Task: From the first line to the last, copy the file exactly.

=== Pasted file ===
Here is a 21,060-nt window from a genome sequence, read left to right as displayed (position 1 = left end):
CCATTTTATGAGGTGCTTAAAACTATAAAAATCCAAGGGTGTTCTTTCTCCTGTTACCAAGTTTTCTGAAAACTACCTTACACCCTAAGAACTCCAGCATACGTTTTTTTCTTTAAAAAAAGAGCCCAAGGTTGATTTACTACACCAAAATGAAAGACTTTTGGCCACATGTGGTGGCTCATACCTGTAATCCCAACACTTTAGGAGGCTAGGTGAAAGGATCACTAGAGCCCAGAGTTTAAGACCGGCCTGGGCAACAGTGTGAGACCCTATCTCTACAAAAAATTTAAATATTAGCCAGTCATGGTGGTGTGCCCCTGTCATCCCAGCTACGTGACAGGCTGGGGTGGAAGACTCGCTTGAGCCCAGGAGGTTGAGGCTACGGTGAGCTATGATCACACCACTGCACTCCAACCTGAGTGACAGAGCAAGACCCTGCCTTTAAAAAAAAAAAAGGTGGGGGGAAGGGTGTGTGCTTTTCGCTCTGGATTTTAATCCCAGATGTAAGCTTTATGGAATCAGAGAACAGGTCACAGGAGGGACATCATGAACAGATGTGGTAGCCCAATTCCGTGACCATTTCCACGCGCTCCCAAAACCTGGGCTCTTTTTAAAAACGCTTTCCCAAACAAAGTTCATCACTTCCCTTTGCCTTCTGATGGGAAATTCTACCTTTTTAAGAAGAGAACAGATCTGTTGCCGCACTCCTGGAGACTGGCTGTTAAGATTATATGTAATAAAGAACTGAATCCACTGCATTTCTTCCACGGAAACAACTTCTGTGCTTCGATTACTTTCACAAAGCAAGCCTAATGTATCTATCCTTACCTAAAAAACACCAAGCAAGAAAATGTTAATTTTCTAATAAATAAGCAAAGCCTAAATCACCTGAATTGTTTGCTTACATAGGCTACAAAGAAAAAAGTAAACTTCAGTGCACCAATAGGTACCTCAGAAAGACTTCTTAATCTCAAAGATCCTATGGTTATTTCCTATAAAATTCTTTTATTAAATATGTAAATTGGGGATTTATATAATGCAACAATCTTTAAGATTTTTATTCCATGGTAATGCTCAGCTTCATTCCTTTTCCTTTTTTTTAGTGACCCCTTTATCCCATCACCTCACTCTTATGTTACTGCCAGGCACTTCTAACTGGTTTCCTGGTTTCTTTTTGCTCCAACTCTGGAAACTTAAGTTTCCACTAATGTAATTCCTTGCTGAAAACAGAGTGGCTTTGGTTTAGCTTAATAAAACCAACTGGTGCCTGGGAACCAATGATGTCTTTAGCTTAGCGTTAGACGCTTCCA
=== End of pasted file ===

Here is a 21,060-nt window from a genome sequence, read left to right as displayed (position 1 = left end):
CCATTTTATGAGGTGCTTAAAACTATAAAAATCCAAGGGTGTTCTTTCTCCTGTTACCAAGTTTTCTGAAAACTACCTTACACCCTAAGAACTCCAGCATACGTTTTTTTCTTTAAAAAAAGAGCCCAAGGTTGATTTACTACACCAAAATGAAAGACTTTTGGCCACATGTGGTGGCTCATACCTGTAATCCCAACACTTTAGGAGGCTAGGTGAAAGGATCACTAGAGCCCAGAGTTTAAGACCGGCCTGGGCAACAGTGTGAGACCCTATCTCTACAAAAAATTTAAATATTAGCCAGTCATGGTGGTGTGCCCCTGTCATCCCAGCTACGTGACAGGCTGGGGTGGAAGACTCGCTTGAGCCCAGGAGGTTGAGGCTACGGTGAGCTATGATCACACCACTGCACTCCAACCTGAGTGACAGAGCAAGACCCTGCCTTTAAAAAAAAAAAAGGTGGGGGGAAGGGTGTGTGCTTTTCGCTCTGGATTTTAATCCCAGATGTAAGCTTTATGGAATCAGAGAACAGGTCACAGGAGGGACATCATGAACAGATGTGGTAGCCCAATTCCGTGACCATTTCCACGCGCTCCCAAAACCTGGGCTCTTTTTAAAAACGCTTTCCCAAACAAAGTTCATCACTTCCCTTTGCCTTCTGATGGGAAATTCTACCTTTTTAAGAAGAGAACAGATCTGTTGCCGCACTCCTGGAGACTGGCTGTTAAGATTATATGTAATAAAGAACTGAATCCACTGCATTTCTTCCACGGAAACAACTTCTGTGCTTCGATTACTTTCACAAAGCAAGCCTAATGTATCTATCCTTACCTAAAAAACACCAAGCAAGAAAATGTTAATTTTCTAATAAATAAGCAAAGCCTAAATCACCTGAATTGTTTGCTTACATAGGCTACAAAGAAAAAAGTAAACTTCAGTGCACCAATAGGTACCTCAGAAAGACTTCTTAATCTCAAAGATCCTATGGTTATTTCCTATAAAATTCTTTTATTAAATATGTAAATTGGGGATTTATATAATGCAACAATCTTTAAGATTTTTATTCCATGGTAATGCTCAGCTTCATTCCTTTTCCTTTTTTTTAGTGACCCCTTTATCCCATCACCTCACTCTTATGTTACTGCCAGGCACTTCTAACTGGTTTCCTGGTTTCTTTTTGCTCCAACTCTGGAAACTTAAGTTTCCACTAATGTAATTCCTTGCTGAAAACAGAGTGGCTTTGGTTTAGCTTAATAAAACCAACTGGTGCCTGGGAACCAATGATGTCTTTAGCTTAGCGTTAGACGCTTCCA